In conversation, these signs fall into two categories: intentions and obstacles. Intentions are where they want to go, such as their plans, goals, desired future states, and values. Obstacles are elements of the situation that hinder their realization of intentions, and they fall under four general categories: Problems, Opportunities, Changes, and Risks (POCR).
They may not be explicit in these, or even be totally aware of them themselves, so listen carefully for the signs of value; it’s amazing how much extra you can pick up if you’re alert for these. I once videotaped a sales role play in which the “buyer” revealed five potential intentions or obstacles in about thirty seconds. When we reviewed the tape, the seller had missed all five, and the buyer was not even aware of three of them that had come out of his own mouth! But what’s interesting is that when we reviewed the video and looked specifically for signals of value, they popped right out.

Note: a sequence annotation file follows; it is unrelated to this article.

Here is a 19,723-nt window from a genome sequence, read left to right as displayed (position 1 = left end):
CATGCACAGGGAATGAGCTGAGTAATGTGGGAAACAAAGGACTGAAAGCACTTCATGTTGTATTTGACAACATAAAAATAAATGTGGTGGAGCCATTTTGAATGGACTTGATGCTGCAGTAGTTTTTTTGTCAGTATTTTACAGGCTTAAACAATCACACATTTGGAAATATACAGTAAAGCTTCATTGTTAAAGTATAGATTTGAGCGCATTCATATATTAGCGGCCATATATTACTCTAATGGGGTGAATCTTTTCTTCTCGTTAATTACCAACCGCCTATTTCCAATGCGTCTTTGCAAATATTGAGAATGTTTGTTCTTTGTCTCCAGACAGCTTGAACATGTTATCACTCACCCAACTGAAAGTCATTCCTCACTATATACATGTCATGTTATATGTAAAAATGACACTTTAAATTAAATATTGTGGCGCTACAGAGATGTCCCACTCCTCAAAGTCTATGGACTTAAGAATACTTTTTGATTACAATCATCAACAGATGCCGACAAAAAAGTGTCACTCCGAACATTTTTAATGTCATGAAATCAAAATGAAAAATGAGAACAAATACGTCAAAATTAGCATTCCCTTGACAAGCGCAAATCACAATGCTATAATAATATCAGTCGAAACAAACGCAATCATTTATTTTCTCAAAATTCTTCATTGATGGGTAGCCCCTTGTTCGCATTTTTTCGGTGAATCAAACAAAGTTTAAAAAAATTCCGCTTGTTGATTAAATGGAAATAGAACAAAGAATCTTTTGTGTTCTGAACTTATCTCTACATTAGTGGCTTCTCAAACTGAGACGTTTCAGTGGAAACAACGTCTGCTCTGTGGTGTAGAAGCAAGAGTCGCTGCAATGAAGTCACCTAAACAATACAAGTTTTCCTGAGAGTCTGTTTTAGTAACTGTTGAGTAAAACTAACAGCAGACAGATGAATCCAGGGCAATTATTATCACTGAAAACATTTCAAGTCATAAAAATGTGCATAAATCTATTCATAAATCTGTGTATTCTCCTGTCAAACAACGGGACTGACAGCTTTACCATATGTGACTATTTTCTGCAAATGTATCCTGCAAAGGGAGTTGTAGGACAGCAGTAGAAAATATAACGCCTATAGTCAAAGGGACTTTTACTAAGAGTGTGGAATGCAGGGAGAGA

All this may seem like a lot to remember, so here are just two questions you should have in mind to help you listen for value:
- How can I help?
- What can I learn?
If you keep these questions involved in your second conversation while listening, you are almost guaranteed to improve outcomes for all parties concerned; and you will definitely respect the relationship at the same time.
Have you noticed that most of the training we need is about what we already know, but don’t do enough of? That’s certainly the case with listening skills. We all know how important listening is, but we all fall short of the level we’re capable of.